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Voter Referendum On Richmond Coliseum Deal Faces Legal Challenge

Richmond Mayor Levar Stoney submitted the proposed $1.5 billion coliseum redevelopment plans to City Council this week.
Richmond Mayor Levar Stoney submitted the proposed $1.5 billion coliseum redevelopment plans to City Council this week. (Ben Paviour/VPM)

A Richmond School Board member and a pastor are suing to block a voter referendum on the city’s plans to redevelop the Coliseum and surrounding neighborhood. 

Richmond lawyer Paul Goldman collected nearly 15,000 signatures to get the referendum on the November ballot. It would create new rules governing how the city can finance economic development projects and how new tax revenue can be spent. Goldman has admitted the referendum would essentially kill the deal between the city and a private development group headed by Dominion CEO Tom Farrell. 

The lawsuit argues that, according to the Richmond City Charter, referendums can only look at “the structure and administration of city government,” and that the referendum doesn’t fall into either of those categories. But Goldman said he thinks the lawsuit is baseless and is meant to intimidate him.

“The ‘administration of city government’ is such a broad term that’s never defined in the charter,” Goldman said. “What is the administration of city government, but deciding how to spend money and decide what your priorities are?”

The legal challenge against Goldman’s referendum is being brought by Richmond School Board member Cheryl Burke and Bishop Orrin K. Pullings. Neither returned a request for comment on Thursday. 

The Richmond General Registrar is continuing to vet the petition signatures submitted by Goldman last month. The referendum will also need to be approved by a judge before it can be put on the November ballot.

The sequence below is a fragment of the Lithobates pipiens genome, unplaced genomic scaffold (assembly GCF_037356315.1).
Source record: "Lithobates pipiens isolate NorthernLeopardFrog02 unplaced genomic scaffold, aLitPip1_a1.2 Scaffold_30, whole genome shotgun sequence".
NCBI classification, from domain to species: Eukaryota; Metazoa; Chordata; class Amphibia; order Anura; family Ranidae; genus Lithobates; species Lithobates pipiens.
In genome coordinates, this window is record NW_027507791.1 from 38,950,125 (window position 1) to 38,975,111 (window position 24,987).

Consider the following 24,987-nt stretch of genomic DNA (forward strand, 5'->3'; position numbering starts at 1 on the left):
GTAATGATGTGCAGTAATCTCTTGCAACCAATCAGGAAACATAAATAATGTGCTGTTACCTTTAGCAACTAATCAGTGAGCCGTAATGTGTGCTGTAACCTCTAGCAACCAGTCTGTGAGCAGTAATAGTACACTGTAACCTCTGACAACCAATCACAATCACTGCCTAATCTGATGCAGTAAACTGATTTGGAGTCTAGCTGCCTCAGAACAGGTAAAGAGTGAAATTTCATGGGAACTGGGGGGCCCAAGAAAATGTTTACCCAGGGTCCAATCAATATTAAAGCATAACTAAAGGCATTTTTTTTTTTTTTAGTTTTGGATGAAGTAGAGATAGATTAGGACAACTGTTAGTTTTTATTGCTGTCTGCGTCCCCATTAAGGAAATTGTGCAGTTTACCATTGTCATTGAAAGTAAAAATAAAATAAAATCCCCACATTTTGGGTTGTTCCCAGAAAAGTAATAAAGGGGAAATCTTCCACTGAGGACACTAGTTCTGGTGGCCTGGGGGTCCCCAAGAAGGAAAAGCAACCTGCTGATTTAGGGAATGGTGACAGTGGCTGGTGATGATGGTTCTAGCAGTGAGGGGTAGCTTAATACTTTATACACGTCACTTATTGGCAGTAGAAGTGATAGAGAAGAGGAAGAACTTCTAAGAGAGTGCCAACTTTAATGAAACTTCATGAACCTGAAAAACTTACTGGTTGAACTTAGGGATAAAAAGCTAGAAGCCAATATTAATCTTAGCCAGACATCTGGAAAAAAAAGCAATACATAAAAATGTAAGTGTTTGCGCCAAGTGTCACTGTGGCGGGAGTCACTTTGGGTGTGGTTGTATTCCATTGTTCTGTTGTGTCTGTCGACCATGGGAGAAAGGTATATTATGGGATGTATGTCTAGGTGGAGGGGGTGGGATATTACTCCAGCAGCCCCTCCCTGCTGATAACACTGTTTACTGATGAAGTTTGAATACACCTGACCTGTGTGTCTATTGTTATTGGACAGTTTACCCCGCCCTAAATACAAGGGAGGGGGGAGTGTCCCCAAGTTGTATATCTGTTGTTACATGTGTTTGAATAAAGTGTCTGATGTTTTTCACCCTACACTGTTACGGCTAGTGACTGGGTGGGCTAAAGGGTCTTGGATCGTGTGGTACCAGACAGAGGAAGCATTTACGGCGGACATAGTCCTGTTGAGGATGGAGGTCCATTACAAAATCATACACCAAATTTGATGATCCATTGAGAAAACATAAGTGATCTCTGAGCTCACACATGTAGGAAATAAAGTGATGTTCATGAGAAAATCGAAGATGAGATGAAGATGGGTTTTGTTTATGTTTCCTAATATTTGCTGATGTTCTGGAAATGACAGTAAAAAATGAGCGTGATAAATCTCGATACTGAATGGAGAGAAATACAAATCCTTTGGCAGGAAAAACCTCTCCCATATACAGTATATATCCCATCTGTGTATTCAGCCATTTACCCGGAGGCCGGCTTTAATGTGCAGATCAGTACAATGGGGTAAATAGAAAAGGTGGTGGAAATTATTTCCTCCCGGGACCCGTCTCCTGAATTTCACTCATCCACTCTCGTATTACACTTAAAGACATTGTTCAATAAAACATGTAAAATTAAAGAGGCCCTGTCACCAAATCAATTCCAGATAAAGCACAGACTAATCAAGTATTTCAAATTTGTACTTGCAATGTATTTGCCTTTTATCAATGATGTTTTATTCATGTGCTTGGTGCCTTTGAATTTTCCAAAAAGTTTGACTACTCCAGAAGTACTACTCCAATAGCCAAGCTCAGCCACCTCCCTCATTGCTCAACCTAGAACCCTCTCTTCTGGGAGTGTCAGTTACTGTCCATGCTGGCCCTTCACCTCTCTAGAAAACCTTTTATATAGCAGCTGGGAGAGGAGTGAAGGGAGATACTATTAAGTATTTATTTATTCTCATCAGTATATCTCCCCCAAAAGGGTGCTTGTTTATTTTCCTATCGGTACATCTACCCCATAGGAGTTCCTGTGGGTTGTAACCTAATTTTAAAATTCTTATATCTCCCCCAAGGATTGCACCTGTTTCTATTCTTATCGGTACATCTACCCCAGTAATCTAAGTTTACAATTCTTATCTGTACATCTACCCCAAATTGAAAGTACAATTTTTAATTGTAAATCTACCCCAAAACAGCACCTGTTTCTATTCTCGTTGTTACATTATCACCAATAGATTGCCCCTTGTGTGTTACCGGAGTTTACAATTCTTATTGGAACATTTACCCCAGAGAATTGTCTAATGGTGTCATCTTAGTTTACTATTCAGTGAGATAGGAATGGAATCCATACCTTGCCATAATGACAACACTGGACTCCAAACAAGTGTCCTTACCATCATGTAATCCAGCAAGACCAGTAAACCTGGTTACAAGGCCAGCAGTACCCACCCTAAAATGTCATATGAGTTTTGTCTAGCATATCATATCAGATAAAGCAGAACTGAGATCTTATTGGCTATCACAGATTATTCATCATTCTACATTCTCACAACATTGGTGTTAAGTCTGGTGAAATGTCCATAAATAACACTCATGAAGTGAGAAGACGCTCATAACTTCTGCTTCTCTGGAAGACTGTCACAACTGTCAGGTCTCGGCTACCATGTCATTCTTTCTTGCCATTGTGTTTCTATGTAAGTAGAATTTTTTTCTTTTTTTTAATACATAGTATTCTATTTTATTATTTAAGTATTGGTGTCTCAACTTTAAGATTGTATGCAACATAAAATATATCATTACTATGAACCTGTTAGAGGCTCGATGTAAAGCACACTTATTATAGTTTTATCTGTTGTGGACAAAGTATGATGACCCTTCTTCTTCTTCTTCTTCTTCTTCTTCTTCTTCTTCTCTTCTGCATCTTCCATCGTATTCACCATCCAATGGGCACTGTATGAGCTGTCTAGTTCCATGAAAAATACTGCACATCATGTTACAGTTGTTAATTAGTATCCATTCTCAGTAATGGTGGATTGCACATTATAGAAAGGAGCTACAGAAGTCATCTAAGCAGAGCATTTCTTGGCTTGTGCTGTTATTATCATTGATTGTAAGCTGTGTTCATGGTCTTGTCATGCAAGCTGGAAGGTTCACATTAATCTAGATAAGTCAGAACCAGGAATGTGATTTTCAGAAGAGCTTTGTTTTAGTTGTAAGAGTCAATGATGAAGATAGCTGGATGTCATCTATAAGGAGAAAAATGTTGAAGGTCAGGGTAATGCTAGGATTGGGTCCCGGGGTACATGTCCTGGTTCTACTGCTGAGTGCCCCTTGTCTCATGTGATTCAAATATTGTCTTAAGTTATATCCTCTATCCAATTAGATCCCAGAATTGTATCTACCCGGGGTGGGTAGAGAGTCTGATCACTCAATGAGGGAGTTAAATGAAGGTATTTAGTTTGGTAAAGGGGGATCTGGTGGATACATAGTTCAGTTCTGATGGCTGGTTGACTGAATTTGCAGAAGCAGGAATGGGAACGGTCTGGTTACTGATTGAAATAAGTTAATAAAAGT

The referendum is aimed at the special taxing zone, known as a tax increment financing district, which is a key part of how the city plans to pay for its $600 million share of the coliseum redevelopment. The city wants to use all new taxes generated in the TIF district to pay off construction costs. But if voters approve the Goldman's referendum, it would require that 51 percent of the new tax money go to schools instead.

The Richmond School Board has not taken an official position on the coliseum deal. 

After hearing the news of Burke’s lawsuit against the referendum, school board member Kenya Gibson posted her support for Goldman on Facebook. Gibson also called for a vote on the issue.

“There is no question that this project, poised to divert hundreds of millions of taxpayer dollars away from our schools and other public needs, is most certainly our lane,” she said.

Richmond Mayor Levar Stoney has touted the redevelopment project as a net benefit for the city and its schools. The city estimates that the project, which would see the construction of 2,500 apartments; a new hotel; and a downtown GRTC bus depot in addition to a new coliseum, will generate around $1 billion in excess revenue. Stoney has committed to spending half of that on school modernization.

A hearing on the lawsuit is scheduled for August 15th. 

*A previous version of this story incorrectly identified Richmond School Board member Kenya Gibson as "Kenya Dixon."


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